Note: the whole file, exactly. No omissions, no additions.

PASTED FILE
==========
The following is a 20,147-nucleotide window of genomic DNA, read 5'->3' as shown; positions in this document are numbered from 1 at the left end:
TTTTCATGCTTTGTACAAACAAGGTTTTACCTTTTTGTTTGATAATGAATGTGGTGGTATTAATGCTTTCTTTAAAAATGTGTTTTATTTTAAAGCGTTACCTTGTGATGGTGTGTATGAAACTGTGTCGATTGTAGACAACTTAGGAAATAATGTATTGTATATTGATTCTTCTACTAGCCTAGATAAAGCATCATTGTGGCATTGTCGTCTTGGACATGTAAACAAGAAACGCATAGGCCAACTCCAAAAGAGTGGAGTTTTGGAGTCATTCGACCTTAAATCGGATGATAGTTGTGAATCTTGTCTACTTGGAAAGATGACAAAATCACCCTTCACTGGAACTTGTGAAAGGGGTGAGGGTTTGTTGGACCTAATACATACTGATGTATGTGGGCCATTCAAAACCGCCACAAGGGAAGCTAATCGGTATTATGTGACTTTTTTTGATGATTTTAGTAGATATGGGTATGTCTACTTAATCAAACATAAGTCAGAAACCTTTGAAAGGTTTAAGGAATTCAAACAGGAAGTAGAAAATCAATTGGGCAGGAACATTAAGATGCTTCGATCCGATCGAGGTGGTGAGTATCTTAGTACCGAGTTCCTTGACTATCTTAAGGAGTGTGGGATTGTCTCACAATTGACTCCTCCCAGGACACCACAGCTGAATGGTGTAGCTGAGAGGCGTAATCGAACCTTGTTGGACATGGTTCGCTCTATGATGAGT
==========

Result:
The following is a 20,147-nucleotide window of genomic DNA, read 5'->3' as shown; positions in this document are numbered from 1 at the left end:
TTTTCATGCTTTGTACAAACAAGGTTTTACCTTTTTGTTTGATAATGAATGTGGTGGTATTAATGCTTTCTTTAAAAATGTGTTTTATTTTAAAGCGTTACCTTGTGATGGTGTGTATGAAACTGTGTCGATTGTAGACAACTTAGGAAATAATGTATTGTATATTGATTCTTCTACTAGCCTAGATAAAGCATCATTGTGGCATTGTCGTCTTGGACATGTAAACAAGAAACGCATAGGCCAACTCCAAAAGAGTGGAGTTTTGGAGTCATTCGACCTTAAATCGGATGATAGTTGTGAATCTTGTCTACTTGGAAAGATGACAAAATCACCCTTCACTGGAACTTGTGAAAGGGGTGAGGGTTTGTTGGACCTAATACATACTGATGTATGTGGGCCATTCAAAACCGCCACAAGGGAAGCTAATCGGTATTATGTGACTTTTTTTGATGATTTTAGTAGATATGGGTATGTCTACTTAATCAAACATAAGTCAGAAACCTTTGAAAGGTTTAAGGAATTCAAACAGGAAGTAGAAAATCAATTGGGCAGGAACATTAAGATGCTTCGATCCGATCGAGGTGGTGAGTATCTTAGTACCGAGTTCCTTGACTATCTTAAGGAGTGTGGGATTGTCTCACAATTGACTCCTCCCAGGACACCACAGCTGAATGGTGTAGCTGAGAGGCGTAATCGAACCTTGTTGGACATGGTTCGCTCTATGATGAGT